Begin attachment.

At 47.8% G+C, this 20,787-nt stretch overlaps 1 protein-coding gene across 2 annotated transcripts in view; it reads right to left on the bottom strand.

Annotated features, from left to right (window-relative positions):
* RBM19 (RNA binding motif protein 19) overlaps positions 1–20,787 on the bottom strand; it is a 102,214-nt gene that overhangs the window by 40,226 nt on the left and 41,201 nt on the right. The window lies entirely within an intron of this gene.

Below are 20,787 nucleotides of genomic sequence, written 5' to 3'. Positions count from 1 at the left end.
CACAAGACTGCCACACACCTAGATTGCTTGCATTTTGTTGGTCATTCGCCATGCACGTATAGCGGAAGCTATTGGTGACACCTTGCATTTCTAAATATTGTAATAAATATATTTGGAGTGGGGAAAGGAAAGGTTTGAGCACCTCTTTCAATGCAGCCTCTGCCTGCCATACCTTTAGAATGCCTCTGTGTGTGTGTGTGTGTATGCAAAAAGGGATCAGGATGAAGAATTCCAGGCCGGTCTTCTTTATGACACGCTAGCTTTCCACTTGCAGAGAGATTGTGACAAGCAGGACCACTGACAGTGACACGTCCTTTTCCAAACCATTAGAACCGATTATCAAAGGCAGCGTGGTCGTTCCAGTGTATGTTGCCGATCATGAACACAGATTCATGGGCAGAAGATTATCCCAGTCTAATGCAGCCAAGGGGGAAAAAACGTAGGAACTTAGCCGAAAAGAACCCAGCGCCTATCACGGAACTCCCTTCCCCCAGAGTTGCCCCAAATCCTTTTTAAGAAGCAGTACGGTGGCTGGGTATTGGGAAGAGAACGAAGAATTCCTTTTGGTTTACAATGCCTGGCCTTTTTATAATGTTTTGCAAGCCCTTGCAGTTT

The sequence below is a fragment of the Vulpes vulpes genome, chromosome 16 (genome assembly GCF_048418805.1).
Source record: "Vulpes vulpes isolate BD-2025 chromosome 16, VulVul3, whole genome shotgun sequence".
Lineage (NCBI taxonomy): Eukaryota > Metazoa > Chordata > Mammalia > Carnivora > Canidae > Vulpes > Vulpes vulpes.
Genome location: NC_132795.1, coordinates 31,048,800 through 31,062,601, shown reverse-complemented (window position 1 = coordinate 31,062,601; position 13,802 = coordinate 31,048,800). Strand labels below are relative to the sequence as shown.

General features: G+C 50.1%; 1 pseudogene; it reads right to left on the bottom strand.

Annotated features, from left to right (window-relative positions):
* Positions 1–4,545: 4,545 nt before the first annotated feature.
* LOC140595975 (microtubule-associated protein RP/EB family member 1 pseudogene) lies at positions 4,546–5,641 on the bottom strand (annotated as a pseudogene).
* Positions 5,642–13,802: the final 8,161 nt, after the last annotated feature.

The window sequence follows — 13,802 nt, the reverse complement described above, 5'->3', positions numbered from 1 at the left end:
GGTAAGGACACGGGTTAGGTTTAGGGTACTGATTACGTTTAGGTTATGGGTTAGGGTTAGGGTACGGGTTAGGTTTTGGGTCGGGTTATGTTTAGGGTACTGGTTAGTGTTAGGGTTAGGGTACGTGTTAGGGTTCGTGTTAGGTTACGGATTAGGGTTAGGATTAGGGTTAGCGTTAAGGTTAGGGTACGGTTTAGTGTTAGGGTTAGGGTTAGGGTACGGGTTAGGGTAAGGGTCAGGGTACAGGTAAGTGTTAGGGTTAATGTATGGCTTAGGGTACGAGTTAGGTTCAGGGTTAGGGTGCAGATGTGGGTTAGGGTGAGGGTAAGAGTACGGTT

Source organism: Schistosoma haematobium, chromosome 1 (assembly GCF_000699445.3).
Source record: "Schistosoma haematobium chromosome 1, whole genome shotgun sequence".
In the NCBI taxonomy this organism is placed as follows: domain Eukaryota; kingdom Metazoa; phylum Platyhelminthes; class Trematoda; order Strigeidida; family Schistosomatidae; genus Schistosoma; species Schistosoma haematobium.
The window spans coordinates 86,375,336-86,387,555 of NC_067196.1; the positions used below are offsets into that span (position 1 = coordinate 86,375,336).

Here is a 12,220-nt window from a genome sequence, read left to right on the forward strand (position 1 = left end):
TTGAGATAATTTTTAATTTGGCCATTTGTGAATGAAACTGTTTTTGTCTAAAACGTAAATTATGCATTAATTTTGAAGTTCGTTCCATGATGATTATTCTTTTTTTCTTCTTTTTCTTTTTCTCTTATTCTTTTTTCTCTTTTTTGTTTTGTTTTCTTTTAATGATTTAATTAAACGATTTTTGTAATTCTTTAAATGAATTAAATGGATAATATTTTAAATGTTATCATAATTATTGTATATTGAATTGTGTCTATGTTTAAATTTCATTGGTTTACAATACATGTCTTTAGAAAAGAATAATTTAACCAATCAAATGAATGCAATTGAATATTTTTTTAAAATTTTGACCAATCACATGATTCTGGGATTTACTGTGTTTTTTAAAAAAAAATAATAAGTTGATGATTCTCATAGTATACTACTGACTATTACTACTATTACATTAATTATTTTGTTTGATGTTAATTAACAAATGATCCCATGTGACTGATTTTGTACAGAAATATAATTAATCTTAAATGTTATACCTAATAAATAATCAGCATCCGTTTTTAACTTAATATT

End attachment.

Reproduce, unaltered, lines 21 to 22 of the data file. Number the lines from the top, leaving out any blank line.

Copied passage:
Here is a 12,220-nt window from a genome sequence, read left to right on the forward strand (position 1 = left end):
TTGAGATAATTTTTAATTTGGCCATTTGTGAATGAAACTGTTTTTGTCTAAAACGTAAATTATGCATTAATTTTGAAGTTCGTTCCATGATGATTATTCTTTTTTTCTTCTTTTTCTTTTTCTCTTATTCTTTTTTCTCTTTTTTGTTTTGTTTTCTTTTAATGATTTAATTAAACGATTTTTGTAATTCTTTAAATGAATTAAATGGATAATATTTTAAATGTTATCATAATTATTGTATATTGAATTGTGTCTATGTTTAAATTTCATTGGTTTACAATACATGTCTTTAGAAAAGAATAATTTAACCAATCAAATGAATGCAATTGAATATTTTTTTAAAATTTTGACCAATCACATGATTCTGGGATTTACTGTGTTTTTTAAAAAAAAATAATAAGTTGATGATTCTCATAGTATACTACTGACTATTACTACTATTACATTAATTATTTTGTTTGATGTTAATTAACAAATGATCCCATGTGACTGATTTTGTACAGAAATATAATTAATCTTAAATGTTATACCTAATAAATAATCAGCATCCGTTTTTAACTTAATATT